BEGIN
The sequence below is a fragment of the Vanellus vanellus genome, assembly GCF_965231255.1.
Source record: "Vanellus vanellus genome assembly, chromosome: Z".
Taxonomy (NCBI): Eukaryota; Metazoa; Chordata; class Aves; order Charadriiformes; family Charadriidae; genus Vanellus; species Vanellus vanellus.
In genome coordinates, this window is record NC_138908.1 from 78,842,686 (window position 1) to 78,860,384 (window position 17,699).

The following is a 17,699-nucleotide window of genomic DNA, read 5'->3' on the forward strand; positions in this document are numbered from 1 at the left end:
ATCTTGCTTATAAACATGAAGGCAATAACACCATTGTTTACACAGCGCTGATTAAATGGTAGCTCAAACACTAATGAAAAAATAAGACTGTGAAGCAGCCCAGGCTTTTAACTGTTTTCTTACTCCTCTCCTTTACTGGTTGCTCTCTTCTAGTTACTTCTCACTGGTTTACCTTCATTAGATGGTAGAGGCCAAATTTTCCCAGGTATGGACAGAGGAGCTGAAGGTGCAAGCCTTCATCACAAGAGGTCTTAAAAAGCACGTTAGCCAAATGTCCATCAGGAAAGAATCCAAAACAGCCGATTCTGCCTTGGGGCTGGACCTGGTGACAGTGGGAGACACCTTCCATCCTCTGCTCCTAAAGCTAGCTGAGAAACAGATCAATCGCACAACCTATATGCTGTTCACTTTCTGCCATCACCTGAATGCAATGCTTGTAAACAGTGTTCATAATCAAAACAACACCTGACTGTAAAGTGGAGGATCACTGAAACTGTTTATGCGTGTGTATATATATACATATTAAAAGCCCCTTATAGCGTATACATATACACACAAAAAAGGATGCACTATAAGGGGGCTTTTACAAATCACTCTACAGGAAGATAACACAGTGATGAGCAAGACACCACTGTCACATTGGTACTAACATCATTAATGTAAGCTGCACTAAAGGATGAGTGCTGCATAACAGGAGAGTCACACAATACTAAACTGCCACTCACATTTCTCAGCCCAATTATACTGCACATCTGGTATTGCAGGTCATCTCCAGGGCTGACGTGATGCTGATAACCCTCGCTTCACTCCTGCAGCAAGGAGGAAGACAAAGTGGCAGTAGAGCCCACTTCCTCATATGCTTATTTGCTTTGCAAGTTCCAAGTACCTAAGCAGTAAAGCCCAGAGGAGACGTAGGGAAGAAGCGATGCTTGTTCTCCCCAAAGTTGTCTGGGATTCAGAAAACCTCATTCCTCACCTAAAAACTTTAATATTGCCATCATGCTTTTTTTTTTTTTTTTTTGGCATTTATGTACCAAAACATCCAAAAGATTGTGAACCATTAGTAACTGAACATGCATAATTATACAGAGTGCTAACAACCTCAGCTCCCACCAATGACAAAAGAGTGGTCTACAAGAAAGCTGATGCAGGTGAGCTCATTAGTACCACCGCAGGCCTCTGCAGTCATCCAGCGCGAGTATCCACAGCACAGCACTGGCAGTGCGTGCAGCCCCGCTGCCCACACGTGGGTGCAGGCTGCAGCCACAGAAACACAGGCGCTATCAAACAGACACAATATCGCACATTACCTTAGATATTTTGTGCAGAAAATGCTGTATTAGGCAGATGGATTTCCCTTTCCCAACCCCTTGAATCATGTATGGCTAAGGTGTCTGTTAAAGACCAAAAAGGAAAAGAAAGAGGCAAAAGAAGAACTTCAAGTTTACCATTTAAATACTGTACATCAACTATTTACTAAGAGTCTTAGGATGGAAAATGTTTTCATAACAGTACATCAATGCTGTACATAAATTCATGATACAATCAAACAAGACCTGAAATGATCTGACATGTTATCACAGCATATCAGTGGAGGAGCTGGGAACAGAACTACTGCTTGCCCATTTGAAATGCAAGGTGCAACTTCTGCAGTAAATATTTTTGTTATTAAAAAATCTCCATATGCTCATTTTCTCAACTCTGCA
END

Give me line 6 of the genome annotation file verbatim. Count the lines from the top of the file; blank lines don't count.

ATCTTGCTTATAAACATGAAGGCAATAACACCATTGTTTACACAGCGCTGATTAAATGGTAGCTCAAACACTAATGAAAAAATAAGACTGTGAAGCAGCCCAGGCTTTTAACTGTTTTCTTACTCCTCTCCTTTACTGGTTGCTCTCTTCTAGTTACTTCTCACTGGTTTACCTTCATTAGATGGTAGAGGCCAAATTTTCCCAGGTATGGACAGAGGAGCTGAAGGTGCAAGCCTTCATCACAAGAGGTCTTAAAAAGCACGTTAGCCAAATGTCCATCAGGAAAGAATCCAAAACAGCCGATTCTGCCTTGGGGCTGGACCTGGTGACAGTGGGAGACACCTTCCATCCTCTGCTCCTAAAGCTAGCTGAGAAACAGATCAATCGCACAACCTATATGCTGTTCACTTTCTGCCATCACCTGAATGCAATGCTTGTAAACAGTGTTCATAATCAAAACAACACCTGACTGTAAAGTGGAGGATCACTGAAACTGTTTATGCGTGTGTATATATATACATATTAAAAGCCCCTTATAGCGTATACATATACACACAAAAAAGGATGCACTATAAGGGGGCTTTTACAAATCACTCTACAGGAAGATAACACAGTGATGAGCAAGACACCACTGTCACATTGGTACTAACATCATTAATGTAAGCTGCACTAAAGGATGAGTGCTGCATAACAGGAGAGTCACACAATACTAAACTGCCACTCACATTTCTCAGCCCAATTATACTGCACATCTGGTATTGCAGGTCATCTCCAGGGCTGACGTGATGCTGATAACCCTCGCTTCACTCCTGCAGCAAGGAGGAAGACAAAGTGGCAGTAGAGCCCACTTCCTCATATGCTTATTTGCTTTGCAAGTTCCAAGTACCTAAGCAGTAAAGCCCAGAGGAGACGTAGGGAAGAAGCGATGCTTGTTCTCCCCAAAGTTGTCTGGGATTCAGAAAACCTCATTCCTCACCTAAAAACTTTAATATTGCCATCATGCTTTTTTTTTTTTTTTTTTGGCATTTATGTACCAAAACATCCAAAAGATTGTGAACCATTAGTAACTGAACATGCATAATTATACAGAGTGCTAACAACCTCAGCTCCCACCAATGACAAAAGAGTGGTCTACAAGAAAGCTGATGCAGGTGAGCTCATTAGTACCACCGCAGGCCTCTGCAGTCATCCAGCGCGAGTATCCACAGCACAGCACTGGCAGTGCGTGCAGCCCCGCTGCCCACACGTGGGTGCAGGCTGCAGCCACAGAAACACAGGCGCTATCAAACAGACACAATATCGCACATTACCTTAGATATTTTGTGCAGAAAATGCTGTATTAGGCAGATGGATTTCCCTTTCCCAACCCCTTGAATCATGTATGGCTAAGGTGTCTGTTAAAGACCAAAAAGGAAAAGAAAGAGGCAAAAGAAGAACTTCAAGTTTACCATTTAAATACTGTACATCAACTATTTACTAAGAGTCTTAGGATGGAAAATGTTTTCATAACAGTACATCAATGCTGTACATAAATTCATGATACAATCAAACAAGACCTGAAATGATCTGACATGTTATCACAGCATATCAGTGGAGGAGCTGGGAACAGAACTACTGCTTGCCCATTTGAAATGCAAGGTGCAACTTCTGCAGTAAATATTTTTGTTATTAAAAAATCTCCATATGCTCATTTTCTCAACTCTGCA